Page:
Our hot water heater will be a year old in April. Last year about this time I agonized and researched for weeks over whether to go tankless or not. What I ended up doing was putting in a high efficiency power vented 40 gallon tank unit. This water heater has 2" of insulation around the tank (R-20 value) to reduce standby losses and electronic ignition to reduce pilot losses. It vents through the wall which eliminates the stack losses from being hooked to the chimney. The water heater is a GE brand unit came from Home Cheapo where the price was $335 for a LP version. Get a Home Cheapo credit card (I did) and that knocked 10% extra off for a net price of $301.50 plus tax.
    That compares to $870 for the tankless water heater I was considering. The tankless is more efficient but even with my family of 6 I would be waiting 15-20 years to see any payback.
    Researching the web, a lot of people like their tankless heaters and quite a few didn't. The main problem was lack of repair parts because they don't yet have much market penetration. Home Cheapo sells Bosch tankless hot water heaters but NO parts. With my high efficiency tank unit (that only cost me $300) I can get parts at any one of the local hardwares, department stores, Lowes, etc. Propane usage, which I track with an Excel spreadsheet, is about half what it was with the old water heater which was about 12 years old (and working fine) when i took it out last year.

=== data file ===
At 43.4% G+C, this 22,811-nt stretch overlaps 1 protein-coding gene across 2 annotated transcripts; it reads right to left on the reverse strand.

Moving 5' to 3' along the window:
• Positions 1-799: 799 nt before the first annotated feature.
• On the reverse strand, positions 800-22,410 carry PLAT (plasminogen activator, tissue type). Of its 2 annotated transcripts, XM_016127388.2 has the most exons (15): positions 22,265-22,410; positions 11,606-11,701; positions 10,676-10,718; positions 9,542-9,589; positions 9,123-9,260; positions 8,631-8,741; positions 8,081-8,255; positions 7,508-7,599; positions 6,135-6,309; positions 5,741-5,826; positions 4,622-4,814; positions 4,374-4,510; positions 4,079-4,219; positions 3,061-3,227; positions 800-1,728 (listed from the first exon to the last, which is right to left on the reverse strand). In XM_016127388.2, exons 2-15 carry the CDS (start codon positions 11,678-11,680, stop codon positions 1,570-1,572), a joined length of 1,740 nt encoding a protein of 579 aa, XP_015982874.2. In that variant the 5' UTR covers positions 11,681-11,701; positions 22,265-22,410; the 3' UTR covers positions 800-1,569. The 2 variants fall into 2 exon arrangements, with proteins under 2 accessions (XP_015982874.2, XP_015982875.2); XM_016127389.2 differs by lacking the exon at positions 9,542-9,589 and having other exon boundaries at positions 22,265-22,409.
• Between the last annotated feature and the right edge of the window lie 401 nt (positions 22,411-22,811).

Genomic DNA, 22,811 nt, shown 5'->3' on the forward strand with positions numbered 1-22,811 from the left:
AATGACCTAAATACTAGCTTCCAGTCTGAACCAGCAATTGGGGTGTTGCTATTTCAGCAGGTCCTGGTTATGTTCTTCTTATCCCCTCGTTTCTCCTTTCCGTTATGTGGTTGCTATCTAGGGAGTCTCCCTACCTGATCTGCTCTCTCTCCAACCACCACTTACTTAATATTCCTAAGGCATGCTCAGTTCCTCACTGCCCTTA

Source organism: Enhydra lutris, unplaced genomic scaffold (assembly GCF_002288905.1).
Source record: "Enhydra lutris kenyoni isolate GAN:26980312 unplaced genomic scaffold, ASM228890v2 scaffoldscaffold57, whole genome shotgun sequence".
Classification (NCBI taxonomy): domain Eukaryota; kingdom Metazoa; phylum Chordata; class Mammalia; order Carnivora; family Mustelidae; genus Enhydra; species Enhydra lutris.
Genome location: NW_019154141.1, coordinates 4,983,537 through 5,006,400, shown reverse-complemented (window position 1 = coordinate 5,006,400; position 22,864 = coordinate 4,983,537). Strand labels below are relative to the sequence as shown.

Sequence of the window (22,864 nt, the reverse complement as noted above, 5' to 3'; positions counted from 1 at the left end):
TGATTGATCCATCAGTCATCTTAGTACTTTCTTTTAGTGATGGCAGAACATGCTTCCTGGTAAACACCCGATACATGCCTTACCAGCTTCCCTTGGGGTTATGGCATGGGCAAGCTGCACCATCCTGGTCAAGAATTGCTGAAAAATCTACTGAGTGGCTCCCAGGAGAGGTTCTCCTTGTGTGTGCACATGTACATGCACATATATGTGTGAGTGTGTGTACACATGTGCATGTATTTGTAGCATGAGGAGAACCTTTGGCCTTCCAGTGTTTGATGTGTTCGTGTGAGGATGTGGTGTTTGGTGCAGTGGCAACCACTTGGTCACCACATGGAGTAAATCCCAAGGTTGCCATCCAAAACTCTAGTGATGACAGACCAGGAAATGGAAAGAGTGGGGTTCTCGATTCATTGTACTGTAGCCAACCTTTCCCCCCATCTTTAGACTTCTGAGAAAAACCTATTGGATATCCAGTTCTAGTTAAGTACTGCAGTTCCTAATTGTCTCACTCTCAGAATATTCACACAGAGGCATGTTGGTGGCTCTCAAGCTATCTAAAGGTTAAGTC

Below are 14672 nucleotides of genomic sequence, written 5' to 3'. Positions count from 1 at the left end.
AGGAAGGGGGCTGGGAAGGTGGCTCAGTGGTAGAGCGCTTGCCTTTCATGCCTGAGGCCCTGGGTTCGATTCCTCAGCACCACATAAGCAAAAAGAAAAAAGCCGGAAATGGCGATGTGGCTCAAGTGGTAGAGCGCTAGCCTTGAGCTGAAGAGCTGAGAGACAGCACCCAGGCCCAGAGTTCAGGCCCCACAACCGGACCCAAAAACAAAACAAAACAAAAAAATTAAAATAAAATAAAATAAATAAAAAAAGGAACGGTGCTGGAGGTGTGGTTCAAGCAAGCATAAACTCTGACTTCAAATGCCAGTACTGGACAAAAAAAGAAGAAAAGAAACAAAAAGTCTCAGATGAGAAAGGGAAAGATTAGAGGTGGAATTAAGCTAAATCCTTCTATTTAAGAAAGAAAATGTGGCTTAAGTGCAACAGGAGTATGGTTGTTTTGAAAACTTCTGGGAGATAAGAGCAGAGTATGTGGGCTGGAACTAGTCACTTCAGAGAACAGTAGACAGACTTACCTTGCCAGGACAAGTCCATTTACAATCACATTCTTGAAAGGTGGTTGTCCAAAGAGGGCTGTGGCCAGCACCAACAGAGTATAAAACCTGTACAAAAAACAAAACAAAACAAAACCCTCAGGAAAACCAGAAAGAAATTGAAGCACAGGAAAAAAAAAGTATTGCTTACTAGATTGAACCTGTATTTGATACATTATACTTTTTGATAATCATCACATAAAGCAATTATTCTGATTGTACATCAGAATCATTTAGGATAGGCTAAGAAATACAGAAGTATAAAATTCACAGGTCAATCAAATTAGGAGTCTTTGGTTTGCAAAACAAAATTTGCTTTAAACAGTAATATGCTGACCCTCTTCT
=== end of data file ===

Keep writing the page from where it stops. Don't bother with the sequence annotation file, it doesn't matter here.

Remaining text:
7. mtman

    mtman Well-Known Member

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    if every month you drain 2 gallons from the bottom valve you can add 2 years to your water heater gets the sludge and rust out thats what causes it to rot out
     
  8. Runners

    Runners A real Quack!

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    "....Oh yeah, ignore anyone who says to heat your water with electricity they have no idea what they’re talking about. Using electricity is the least efficient way to heat water....."